Tuesday, November 29, 2011

TEDxOrangeCoast - Amy Purdy - Living Beyond Limits

Here is a patient of ours Amy Purdy, who speaks on using life boundries as a springboard to enhancing life for yourself and others. That limitations are only limited by your imagination. Watch and gain inspiration from someone who lives, breathes and leads by example.

Bernabe Duran

Thursday, November 17, 2011

Our World: 'Pushed to the brink of what our bodies can be pushed to'

Photo by TRISTAN SPINSKI // Buy this photo

It's a chilly Friday night in Bonita Springs. The bleachers overflow with fans as the stadium lights kick on and eleven softball players jog into right field to warm up. These men have been through hell. They've braved bombs and bullets and shrapnel and rockets and fire. And now they are on a mission: to show that life goes on after war. Outfielder Daniel "Doc" Jacobs, pictured above, 26, flops onto his back to stretch. Jacobs, a U.S. Marine who lives in San Diego, lost his left leg below the knee after being struck by an Improved Explosive Device (IED) during a routine patrol in the Sunni Triangle in Iraq in February of 2006.

It’s a chilly Friday night in Bonita Springs. The bleachers overflow with fans as the stadium lights kick on and eleven softball players jog into right field to warm up. These men have been through hell. They’ve braved bombs and bullets and shrapnel and rockets and fire. And now they are on a mission: to show that life goes on after war.

Outfielder Daniel “Doc” Jacobs, pictured above, 26, flops onto his back to stretch. Jacobs, a U.S. Marine who lives in San Diego, lost his left leg below the knee after being struck by an Improved Explosive Device (IED) during a routine patrol in the Sunni Triangle in Iraq in February of 2006.

After two years in rehab, Jacobs has returned to full duty. Part of his job includes traveling around the country with the Wounded Warrior Amputee Softball Team, a collection of U.S. Army and Marine Corps veterans who have lost limbs post 9/11 while serving their country. The team averages two games a month against police departments and fire departments across the United States. On this night they play the Bonita Springs Fire Department.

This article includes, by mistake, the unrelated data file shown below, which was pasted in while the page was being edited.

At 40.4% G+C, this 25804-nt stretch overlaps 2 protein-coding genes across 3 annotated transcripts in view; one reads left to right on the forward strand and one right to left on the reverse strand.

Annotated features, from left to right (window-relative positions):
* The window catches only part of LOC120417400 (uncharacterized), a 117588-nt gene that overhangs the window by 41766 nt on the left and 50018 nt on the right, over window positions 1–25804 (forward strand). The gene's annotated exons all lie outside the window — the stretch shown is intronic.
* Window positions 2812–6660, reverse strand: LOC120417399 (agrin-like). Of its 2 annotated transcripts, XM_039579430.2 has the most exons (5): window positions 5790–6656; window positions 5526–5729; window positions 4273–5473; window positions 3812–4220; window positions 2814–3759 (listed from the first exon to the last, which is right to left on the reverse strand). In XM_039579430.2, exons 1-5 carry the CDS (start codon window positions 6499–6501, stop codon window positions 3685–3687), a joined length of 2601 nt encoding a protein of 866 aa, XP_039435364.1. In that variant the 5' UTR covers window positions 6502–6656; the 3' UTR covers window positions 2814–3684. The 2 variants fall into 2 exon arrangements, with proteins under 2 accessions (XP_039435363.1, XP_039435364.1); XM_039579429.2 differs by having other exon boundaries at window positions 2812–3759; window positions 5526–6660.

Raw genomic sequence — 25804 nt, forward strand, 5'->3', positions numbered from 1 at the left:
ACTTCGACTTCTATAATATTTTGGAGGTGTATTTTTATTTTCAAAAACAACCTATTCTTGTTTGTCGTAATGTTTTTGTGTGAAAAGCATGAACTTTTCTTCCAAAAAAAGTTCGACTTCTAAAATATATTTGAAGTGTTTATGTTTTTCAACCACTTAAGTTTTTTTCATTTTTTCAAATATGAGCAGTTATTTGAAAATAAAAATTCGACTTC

Every member of the team has a story. Second baseman Tim Horton, 27, of San Antonio, served two years and eight months with the U.S. Marine Corps, with a full year of that service spent in the hospital after and IED struck his humvee, spraying his body with shrapnel, breaking his wrist, both elbows and taking his left leg below the knee. Horton said after 50 surgeries, he’s stopped counting. What he and his teammates can count on is his athletic ability, which he demonstrated by back-pedaling into center field and a diving catch to end the first inning.

Head Coach David Van Sleet also works for the U.S. Department of Veterans Affairs, specializing in prosthetics. Van Sleet says he put the Wounded Warrior Amputee Softball Team together last spring after marveling at the scope of athletic talent returning from Iraq and Afghanistan with severe injuries.

“After they were injured, they didn’t know if they were going to live,” Van Sleet said. “They didn’t know if they were going to walk again. They didn’t know if they were going to play sports again.”

After much brainstorming, Van Sleet put a national call out to VA hospitals, military bases and other organizations that might point him towards the best veteran amputee athletic talent in the country. Hundreds answered the call. Twenty made the cut.

One of the chosen few was Sgt. Randall Rugg, a 34-year-old native of Monroe, La. who now plays catcher. Rugg served with the U.S. Marine Corps from 1999 to January of 2004. His unit was ambushed on March 22, 2003 in Iraq. Rugg survived five rocket-propelled grenades hitting his vehicle. Like so many of his teammates, he lost his left leg below the knee.

Rugg says his transition to civilian life was difficult. There was no camaraderie. The two jobs he landed upon returning were fraught with office backstabbing. It was every man for himself, Rugg said. So when a representative from his VA called him, asking if he would be interested in playing softball with fellow amputees, Rugg jumped.

“Hell yeah. I’ll be there,” Rugg said.

“It’s therapeutic,” Rugg says. “It’s like being with family. It’s like going home to see mom and dad for the holidays and being around people that love and accept you. It’s the same thing with this.”

“We’ve been pushed to the brink of what our bodies can be pushed to,” he said. “Sometimes my leg - it’s sweaty. It hurts. But the job’s not done. I push it to the end.”

The Wounded Warrior Amputee Softball Team is a nonprofit organization that depends on charitable donations to continue their outreach and advocacy across the United States. If you are interested in learning more or donating to the Wounded Warrior Amputee Softball Team, visit their website: www.woundedwarrioramputeesoftballteam.org, or call: (703) 549-2288.